Essay Analysis Of The Book ' Herland ' By Charlotte Perkins Gilman

1769 Words Nov 11th, 2016 8 Pages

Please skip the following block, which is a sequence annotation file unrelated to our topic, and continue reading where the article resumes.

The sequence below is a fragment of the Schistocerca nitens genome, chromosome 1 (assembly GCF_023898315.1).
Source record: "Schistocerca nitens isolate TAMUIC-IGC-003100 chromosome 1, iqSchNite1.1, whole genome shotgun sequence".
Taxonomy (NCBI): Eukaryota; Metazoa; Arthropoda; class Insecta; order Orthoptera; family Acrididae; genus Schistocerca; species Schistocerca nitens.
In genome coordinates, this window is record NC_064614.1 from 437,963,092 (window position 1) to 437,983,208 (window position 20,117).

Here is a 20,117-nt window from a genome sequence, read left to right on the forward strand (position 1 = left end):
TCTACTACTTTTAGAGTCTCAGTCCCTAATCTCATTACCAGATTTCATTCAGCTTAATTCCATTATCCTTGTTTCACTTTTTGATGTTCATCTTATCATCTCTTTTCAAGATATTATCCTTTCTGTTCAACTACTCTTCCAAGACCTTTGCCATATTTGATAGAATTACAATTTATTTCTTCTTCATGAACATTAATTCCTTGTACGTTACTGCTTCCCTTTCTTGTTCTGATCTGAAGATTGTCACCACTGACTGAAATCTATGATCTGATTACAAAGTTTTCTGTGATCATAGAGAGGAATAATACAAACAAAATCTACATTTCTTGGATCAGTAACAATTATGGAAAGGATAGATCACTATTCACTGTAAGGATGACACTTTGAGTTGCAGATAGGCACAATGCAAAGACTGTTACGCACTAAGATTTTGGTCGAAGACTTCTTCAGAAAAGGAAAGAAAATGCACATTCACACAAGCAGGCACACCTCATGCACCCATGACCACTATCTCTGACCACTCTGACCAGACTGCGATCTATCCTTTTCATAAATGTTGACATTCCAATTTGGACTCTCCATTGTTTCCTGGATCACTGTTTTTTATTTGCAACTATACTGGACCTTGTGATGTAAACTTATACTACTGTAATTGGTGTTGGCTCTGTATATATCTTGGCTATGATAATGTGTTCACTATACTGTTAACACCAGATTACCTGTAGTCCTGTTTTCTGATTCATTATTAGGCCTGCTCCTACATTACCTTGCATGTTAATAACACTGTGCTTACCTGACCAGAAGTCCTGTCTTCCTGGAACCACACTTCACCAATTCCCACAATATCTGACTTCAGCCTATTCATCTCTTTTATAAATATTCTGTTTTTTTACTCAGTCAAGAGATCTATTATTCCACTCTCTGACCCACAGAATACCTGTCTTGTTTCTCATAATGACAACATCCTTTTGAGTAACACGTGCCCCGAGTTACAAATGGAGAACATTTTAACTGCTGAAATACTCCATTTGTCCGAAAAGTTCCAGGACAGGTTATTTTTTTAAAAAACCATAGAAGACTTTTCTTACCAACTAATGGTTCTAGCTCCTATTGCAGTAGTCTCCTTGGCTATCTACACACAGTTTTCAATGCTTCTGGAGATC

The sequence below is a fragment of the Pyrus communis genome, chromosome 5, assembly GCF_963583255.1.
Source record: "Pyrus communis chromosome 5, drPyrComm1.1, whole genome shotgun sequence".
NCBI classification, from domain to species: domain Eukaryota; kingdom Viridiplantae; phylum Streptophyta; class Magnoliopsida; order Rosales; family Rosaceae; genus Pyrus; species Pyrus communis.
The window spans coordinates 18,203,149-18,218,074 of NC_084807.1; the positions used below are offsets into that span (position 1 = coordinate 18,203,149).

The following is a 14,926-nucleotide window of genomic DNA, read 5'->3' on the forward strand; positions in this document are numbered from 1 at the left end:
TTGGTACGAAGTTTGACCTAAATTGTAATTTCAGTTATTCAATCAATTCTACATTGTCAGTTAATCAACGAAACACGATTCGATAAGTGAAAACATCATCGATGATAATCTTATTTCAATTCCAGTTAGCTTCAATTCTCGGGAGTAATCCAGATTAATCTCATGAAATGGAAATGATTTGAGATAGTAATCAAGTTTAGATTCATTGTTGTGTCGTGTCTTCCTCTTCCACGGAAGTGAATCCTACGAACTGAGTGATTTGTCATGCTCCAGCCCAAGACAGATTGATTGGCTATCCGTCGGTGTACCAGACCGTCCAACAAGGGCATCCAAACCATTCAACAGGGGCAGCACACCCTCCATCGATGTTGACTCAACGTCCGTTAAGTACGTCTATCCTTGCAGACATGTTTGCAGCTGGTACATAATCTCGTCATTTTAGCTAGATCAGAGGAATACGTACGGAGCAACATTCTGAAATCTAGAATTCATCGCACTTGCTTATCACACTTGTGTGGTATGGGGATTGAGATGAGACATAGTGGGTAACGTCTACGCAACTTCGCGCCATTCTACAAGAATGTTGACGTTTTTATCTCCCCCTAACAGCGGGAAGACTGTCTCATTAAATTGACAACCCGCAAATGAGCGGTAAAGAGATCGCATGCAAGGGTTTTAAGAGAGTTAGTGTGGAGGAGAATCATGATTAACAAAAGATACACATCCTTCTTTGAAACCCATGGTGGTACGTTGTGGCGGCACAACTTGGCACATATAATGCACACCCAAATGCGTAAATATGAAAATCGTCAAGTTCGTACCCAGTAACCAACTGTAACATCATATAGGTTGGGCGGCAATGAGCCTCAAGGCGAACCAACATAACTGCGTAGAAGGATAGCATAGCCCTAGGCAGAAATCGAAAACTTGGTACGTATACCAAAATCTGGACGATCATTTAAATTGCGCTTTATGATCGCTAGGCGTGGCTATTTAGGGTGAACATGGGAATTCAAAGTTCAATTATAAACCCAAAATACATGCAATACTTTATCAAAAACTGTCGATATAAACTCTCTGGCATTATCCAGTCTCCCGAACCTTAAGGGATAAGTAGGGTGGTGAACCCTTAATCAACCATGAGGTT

The word “love ”appears one hundred and thirty-one times in the one hundred and forty-eight pages of Charlotte Perkins Gilman’s novel Herland. On almost every page, descriptions of familial intimacy and compassion are presented, in theory, in metaphor, and in daily practice. However, the male protagonists discovering Gilman’s utopia are adamant that real love is absent from Herland, one remarking that “[the women] hadn 't even the faintest idea of love--sex-love, that is.” (Gilman 91) The three explorers, men “in [their] own deep-seated convictions of the power of love,” (Gilman 124) encounter a new meaning of “love” in this strange land, described as a nearly religious practice that surpasses selfish needs or individual passions, a universal “mother-feeling” of filial respect. The men struggle with this concept, accustomed to an expression of love as ownership; in their 20th-century American society, conservative and male-dominated, women are romanticized and objectified, not befriended as equals. Nonetheless, the notion of holy fraternal love is not unique to Herland. Sir Francis Bacon’s New Atlantis, penned almost three centuries prior, illustrates an island society also centered on brotherly love as a religious practice and communal bond. Like the women of Herland, the people of Bensalem are motivated by their love for each other, their nation, the earth, and a unifying higher power. Interestingly, both depictions of such societal love identify its lack of masculinity,…

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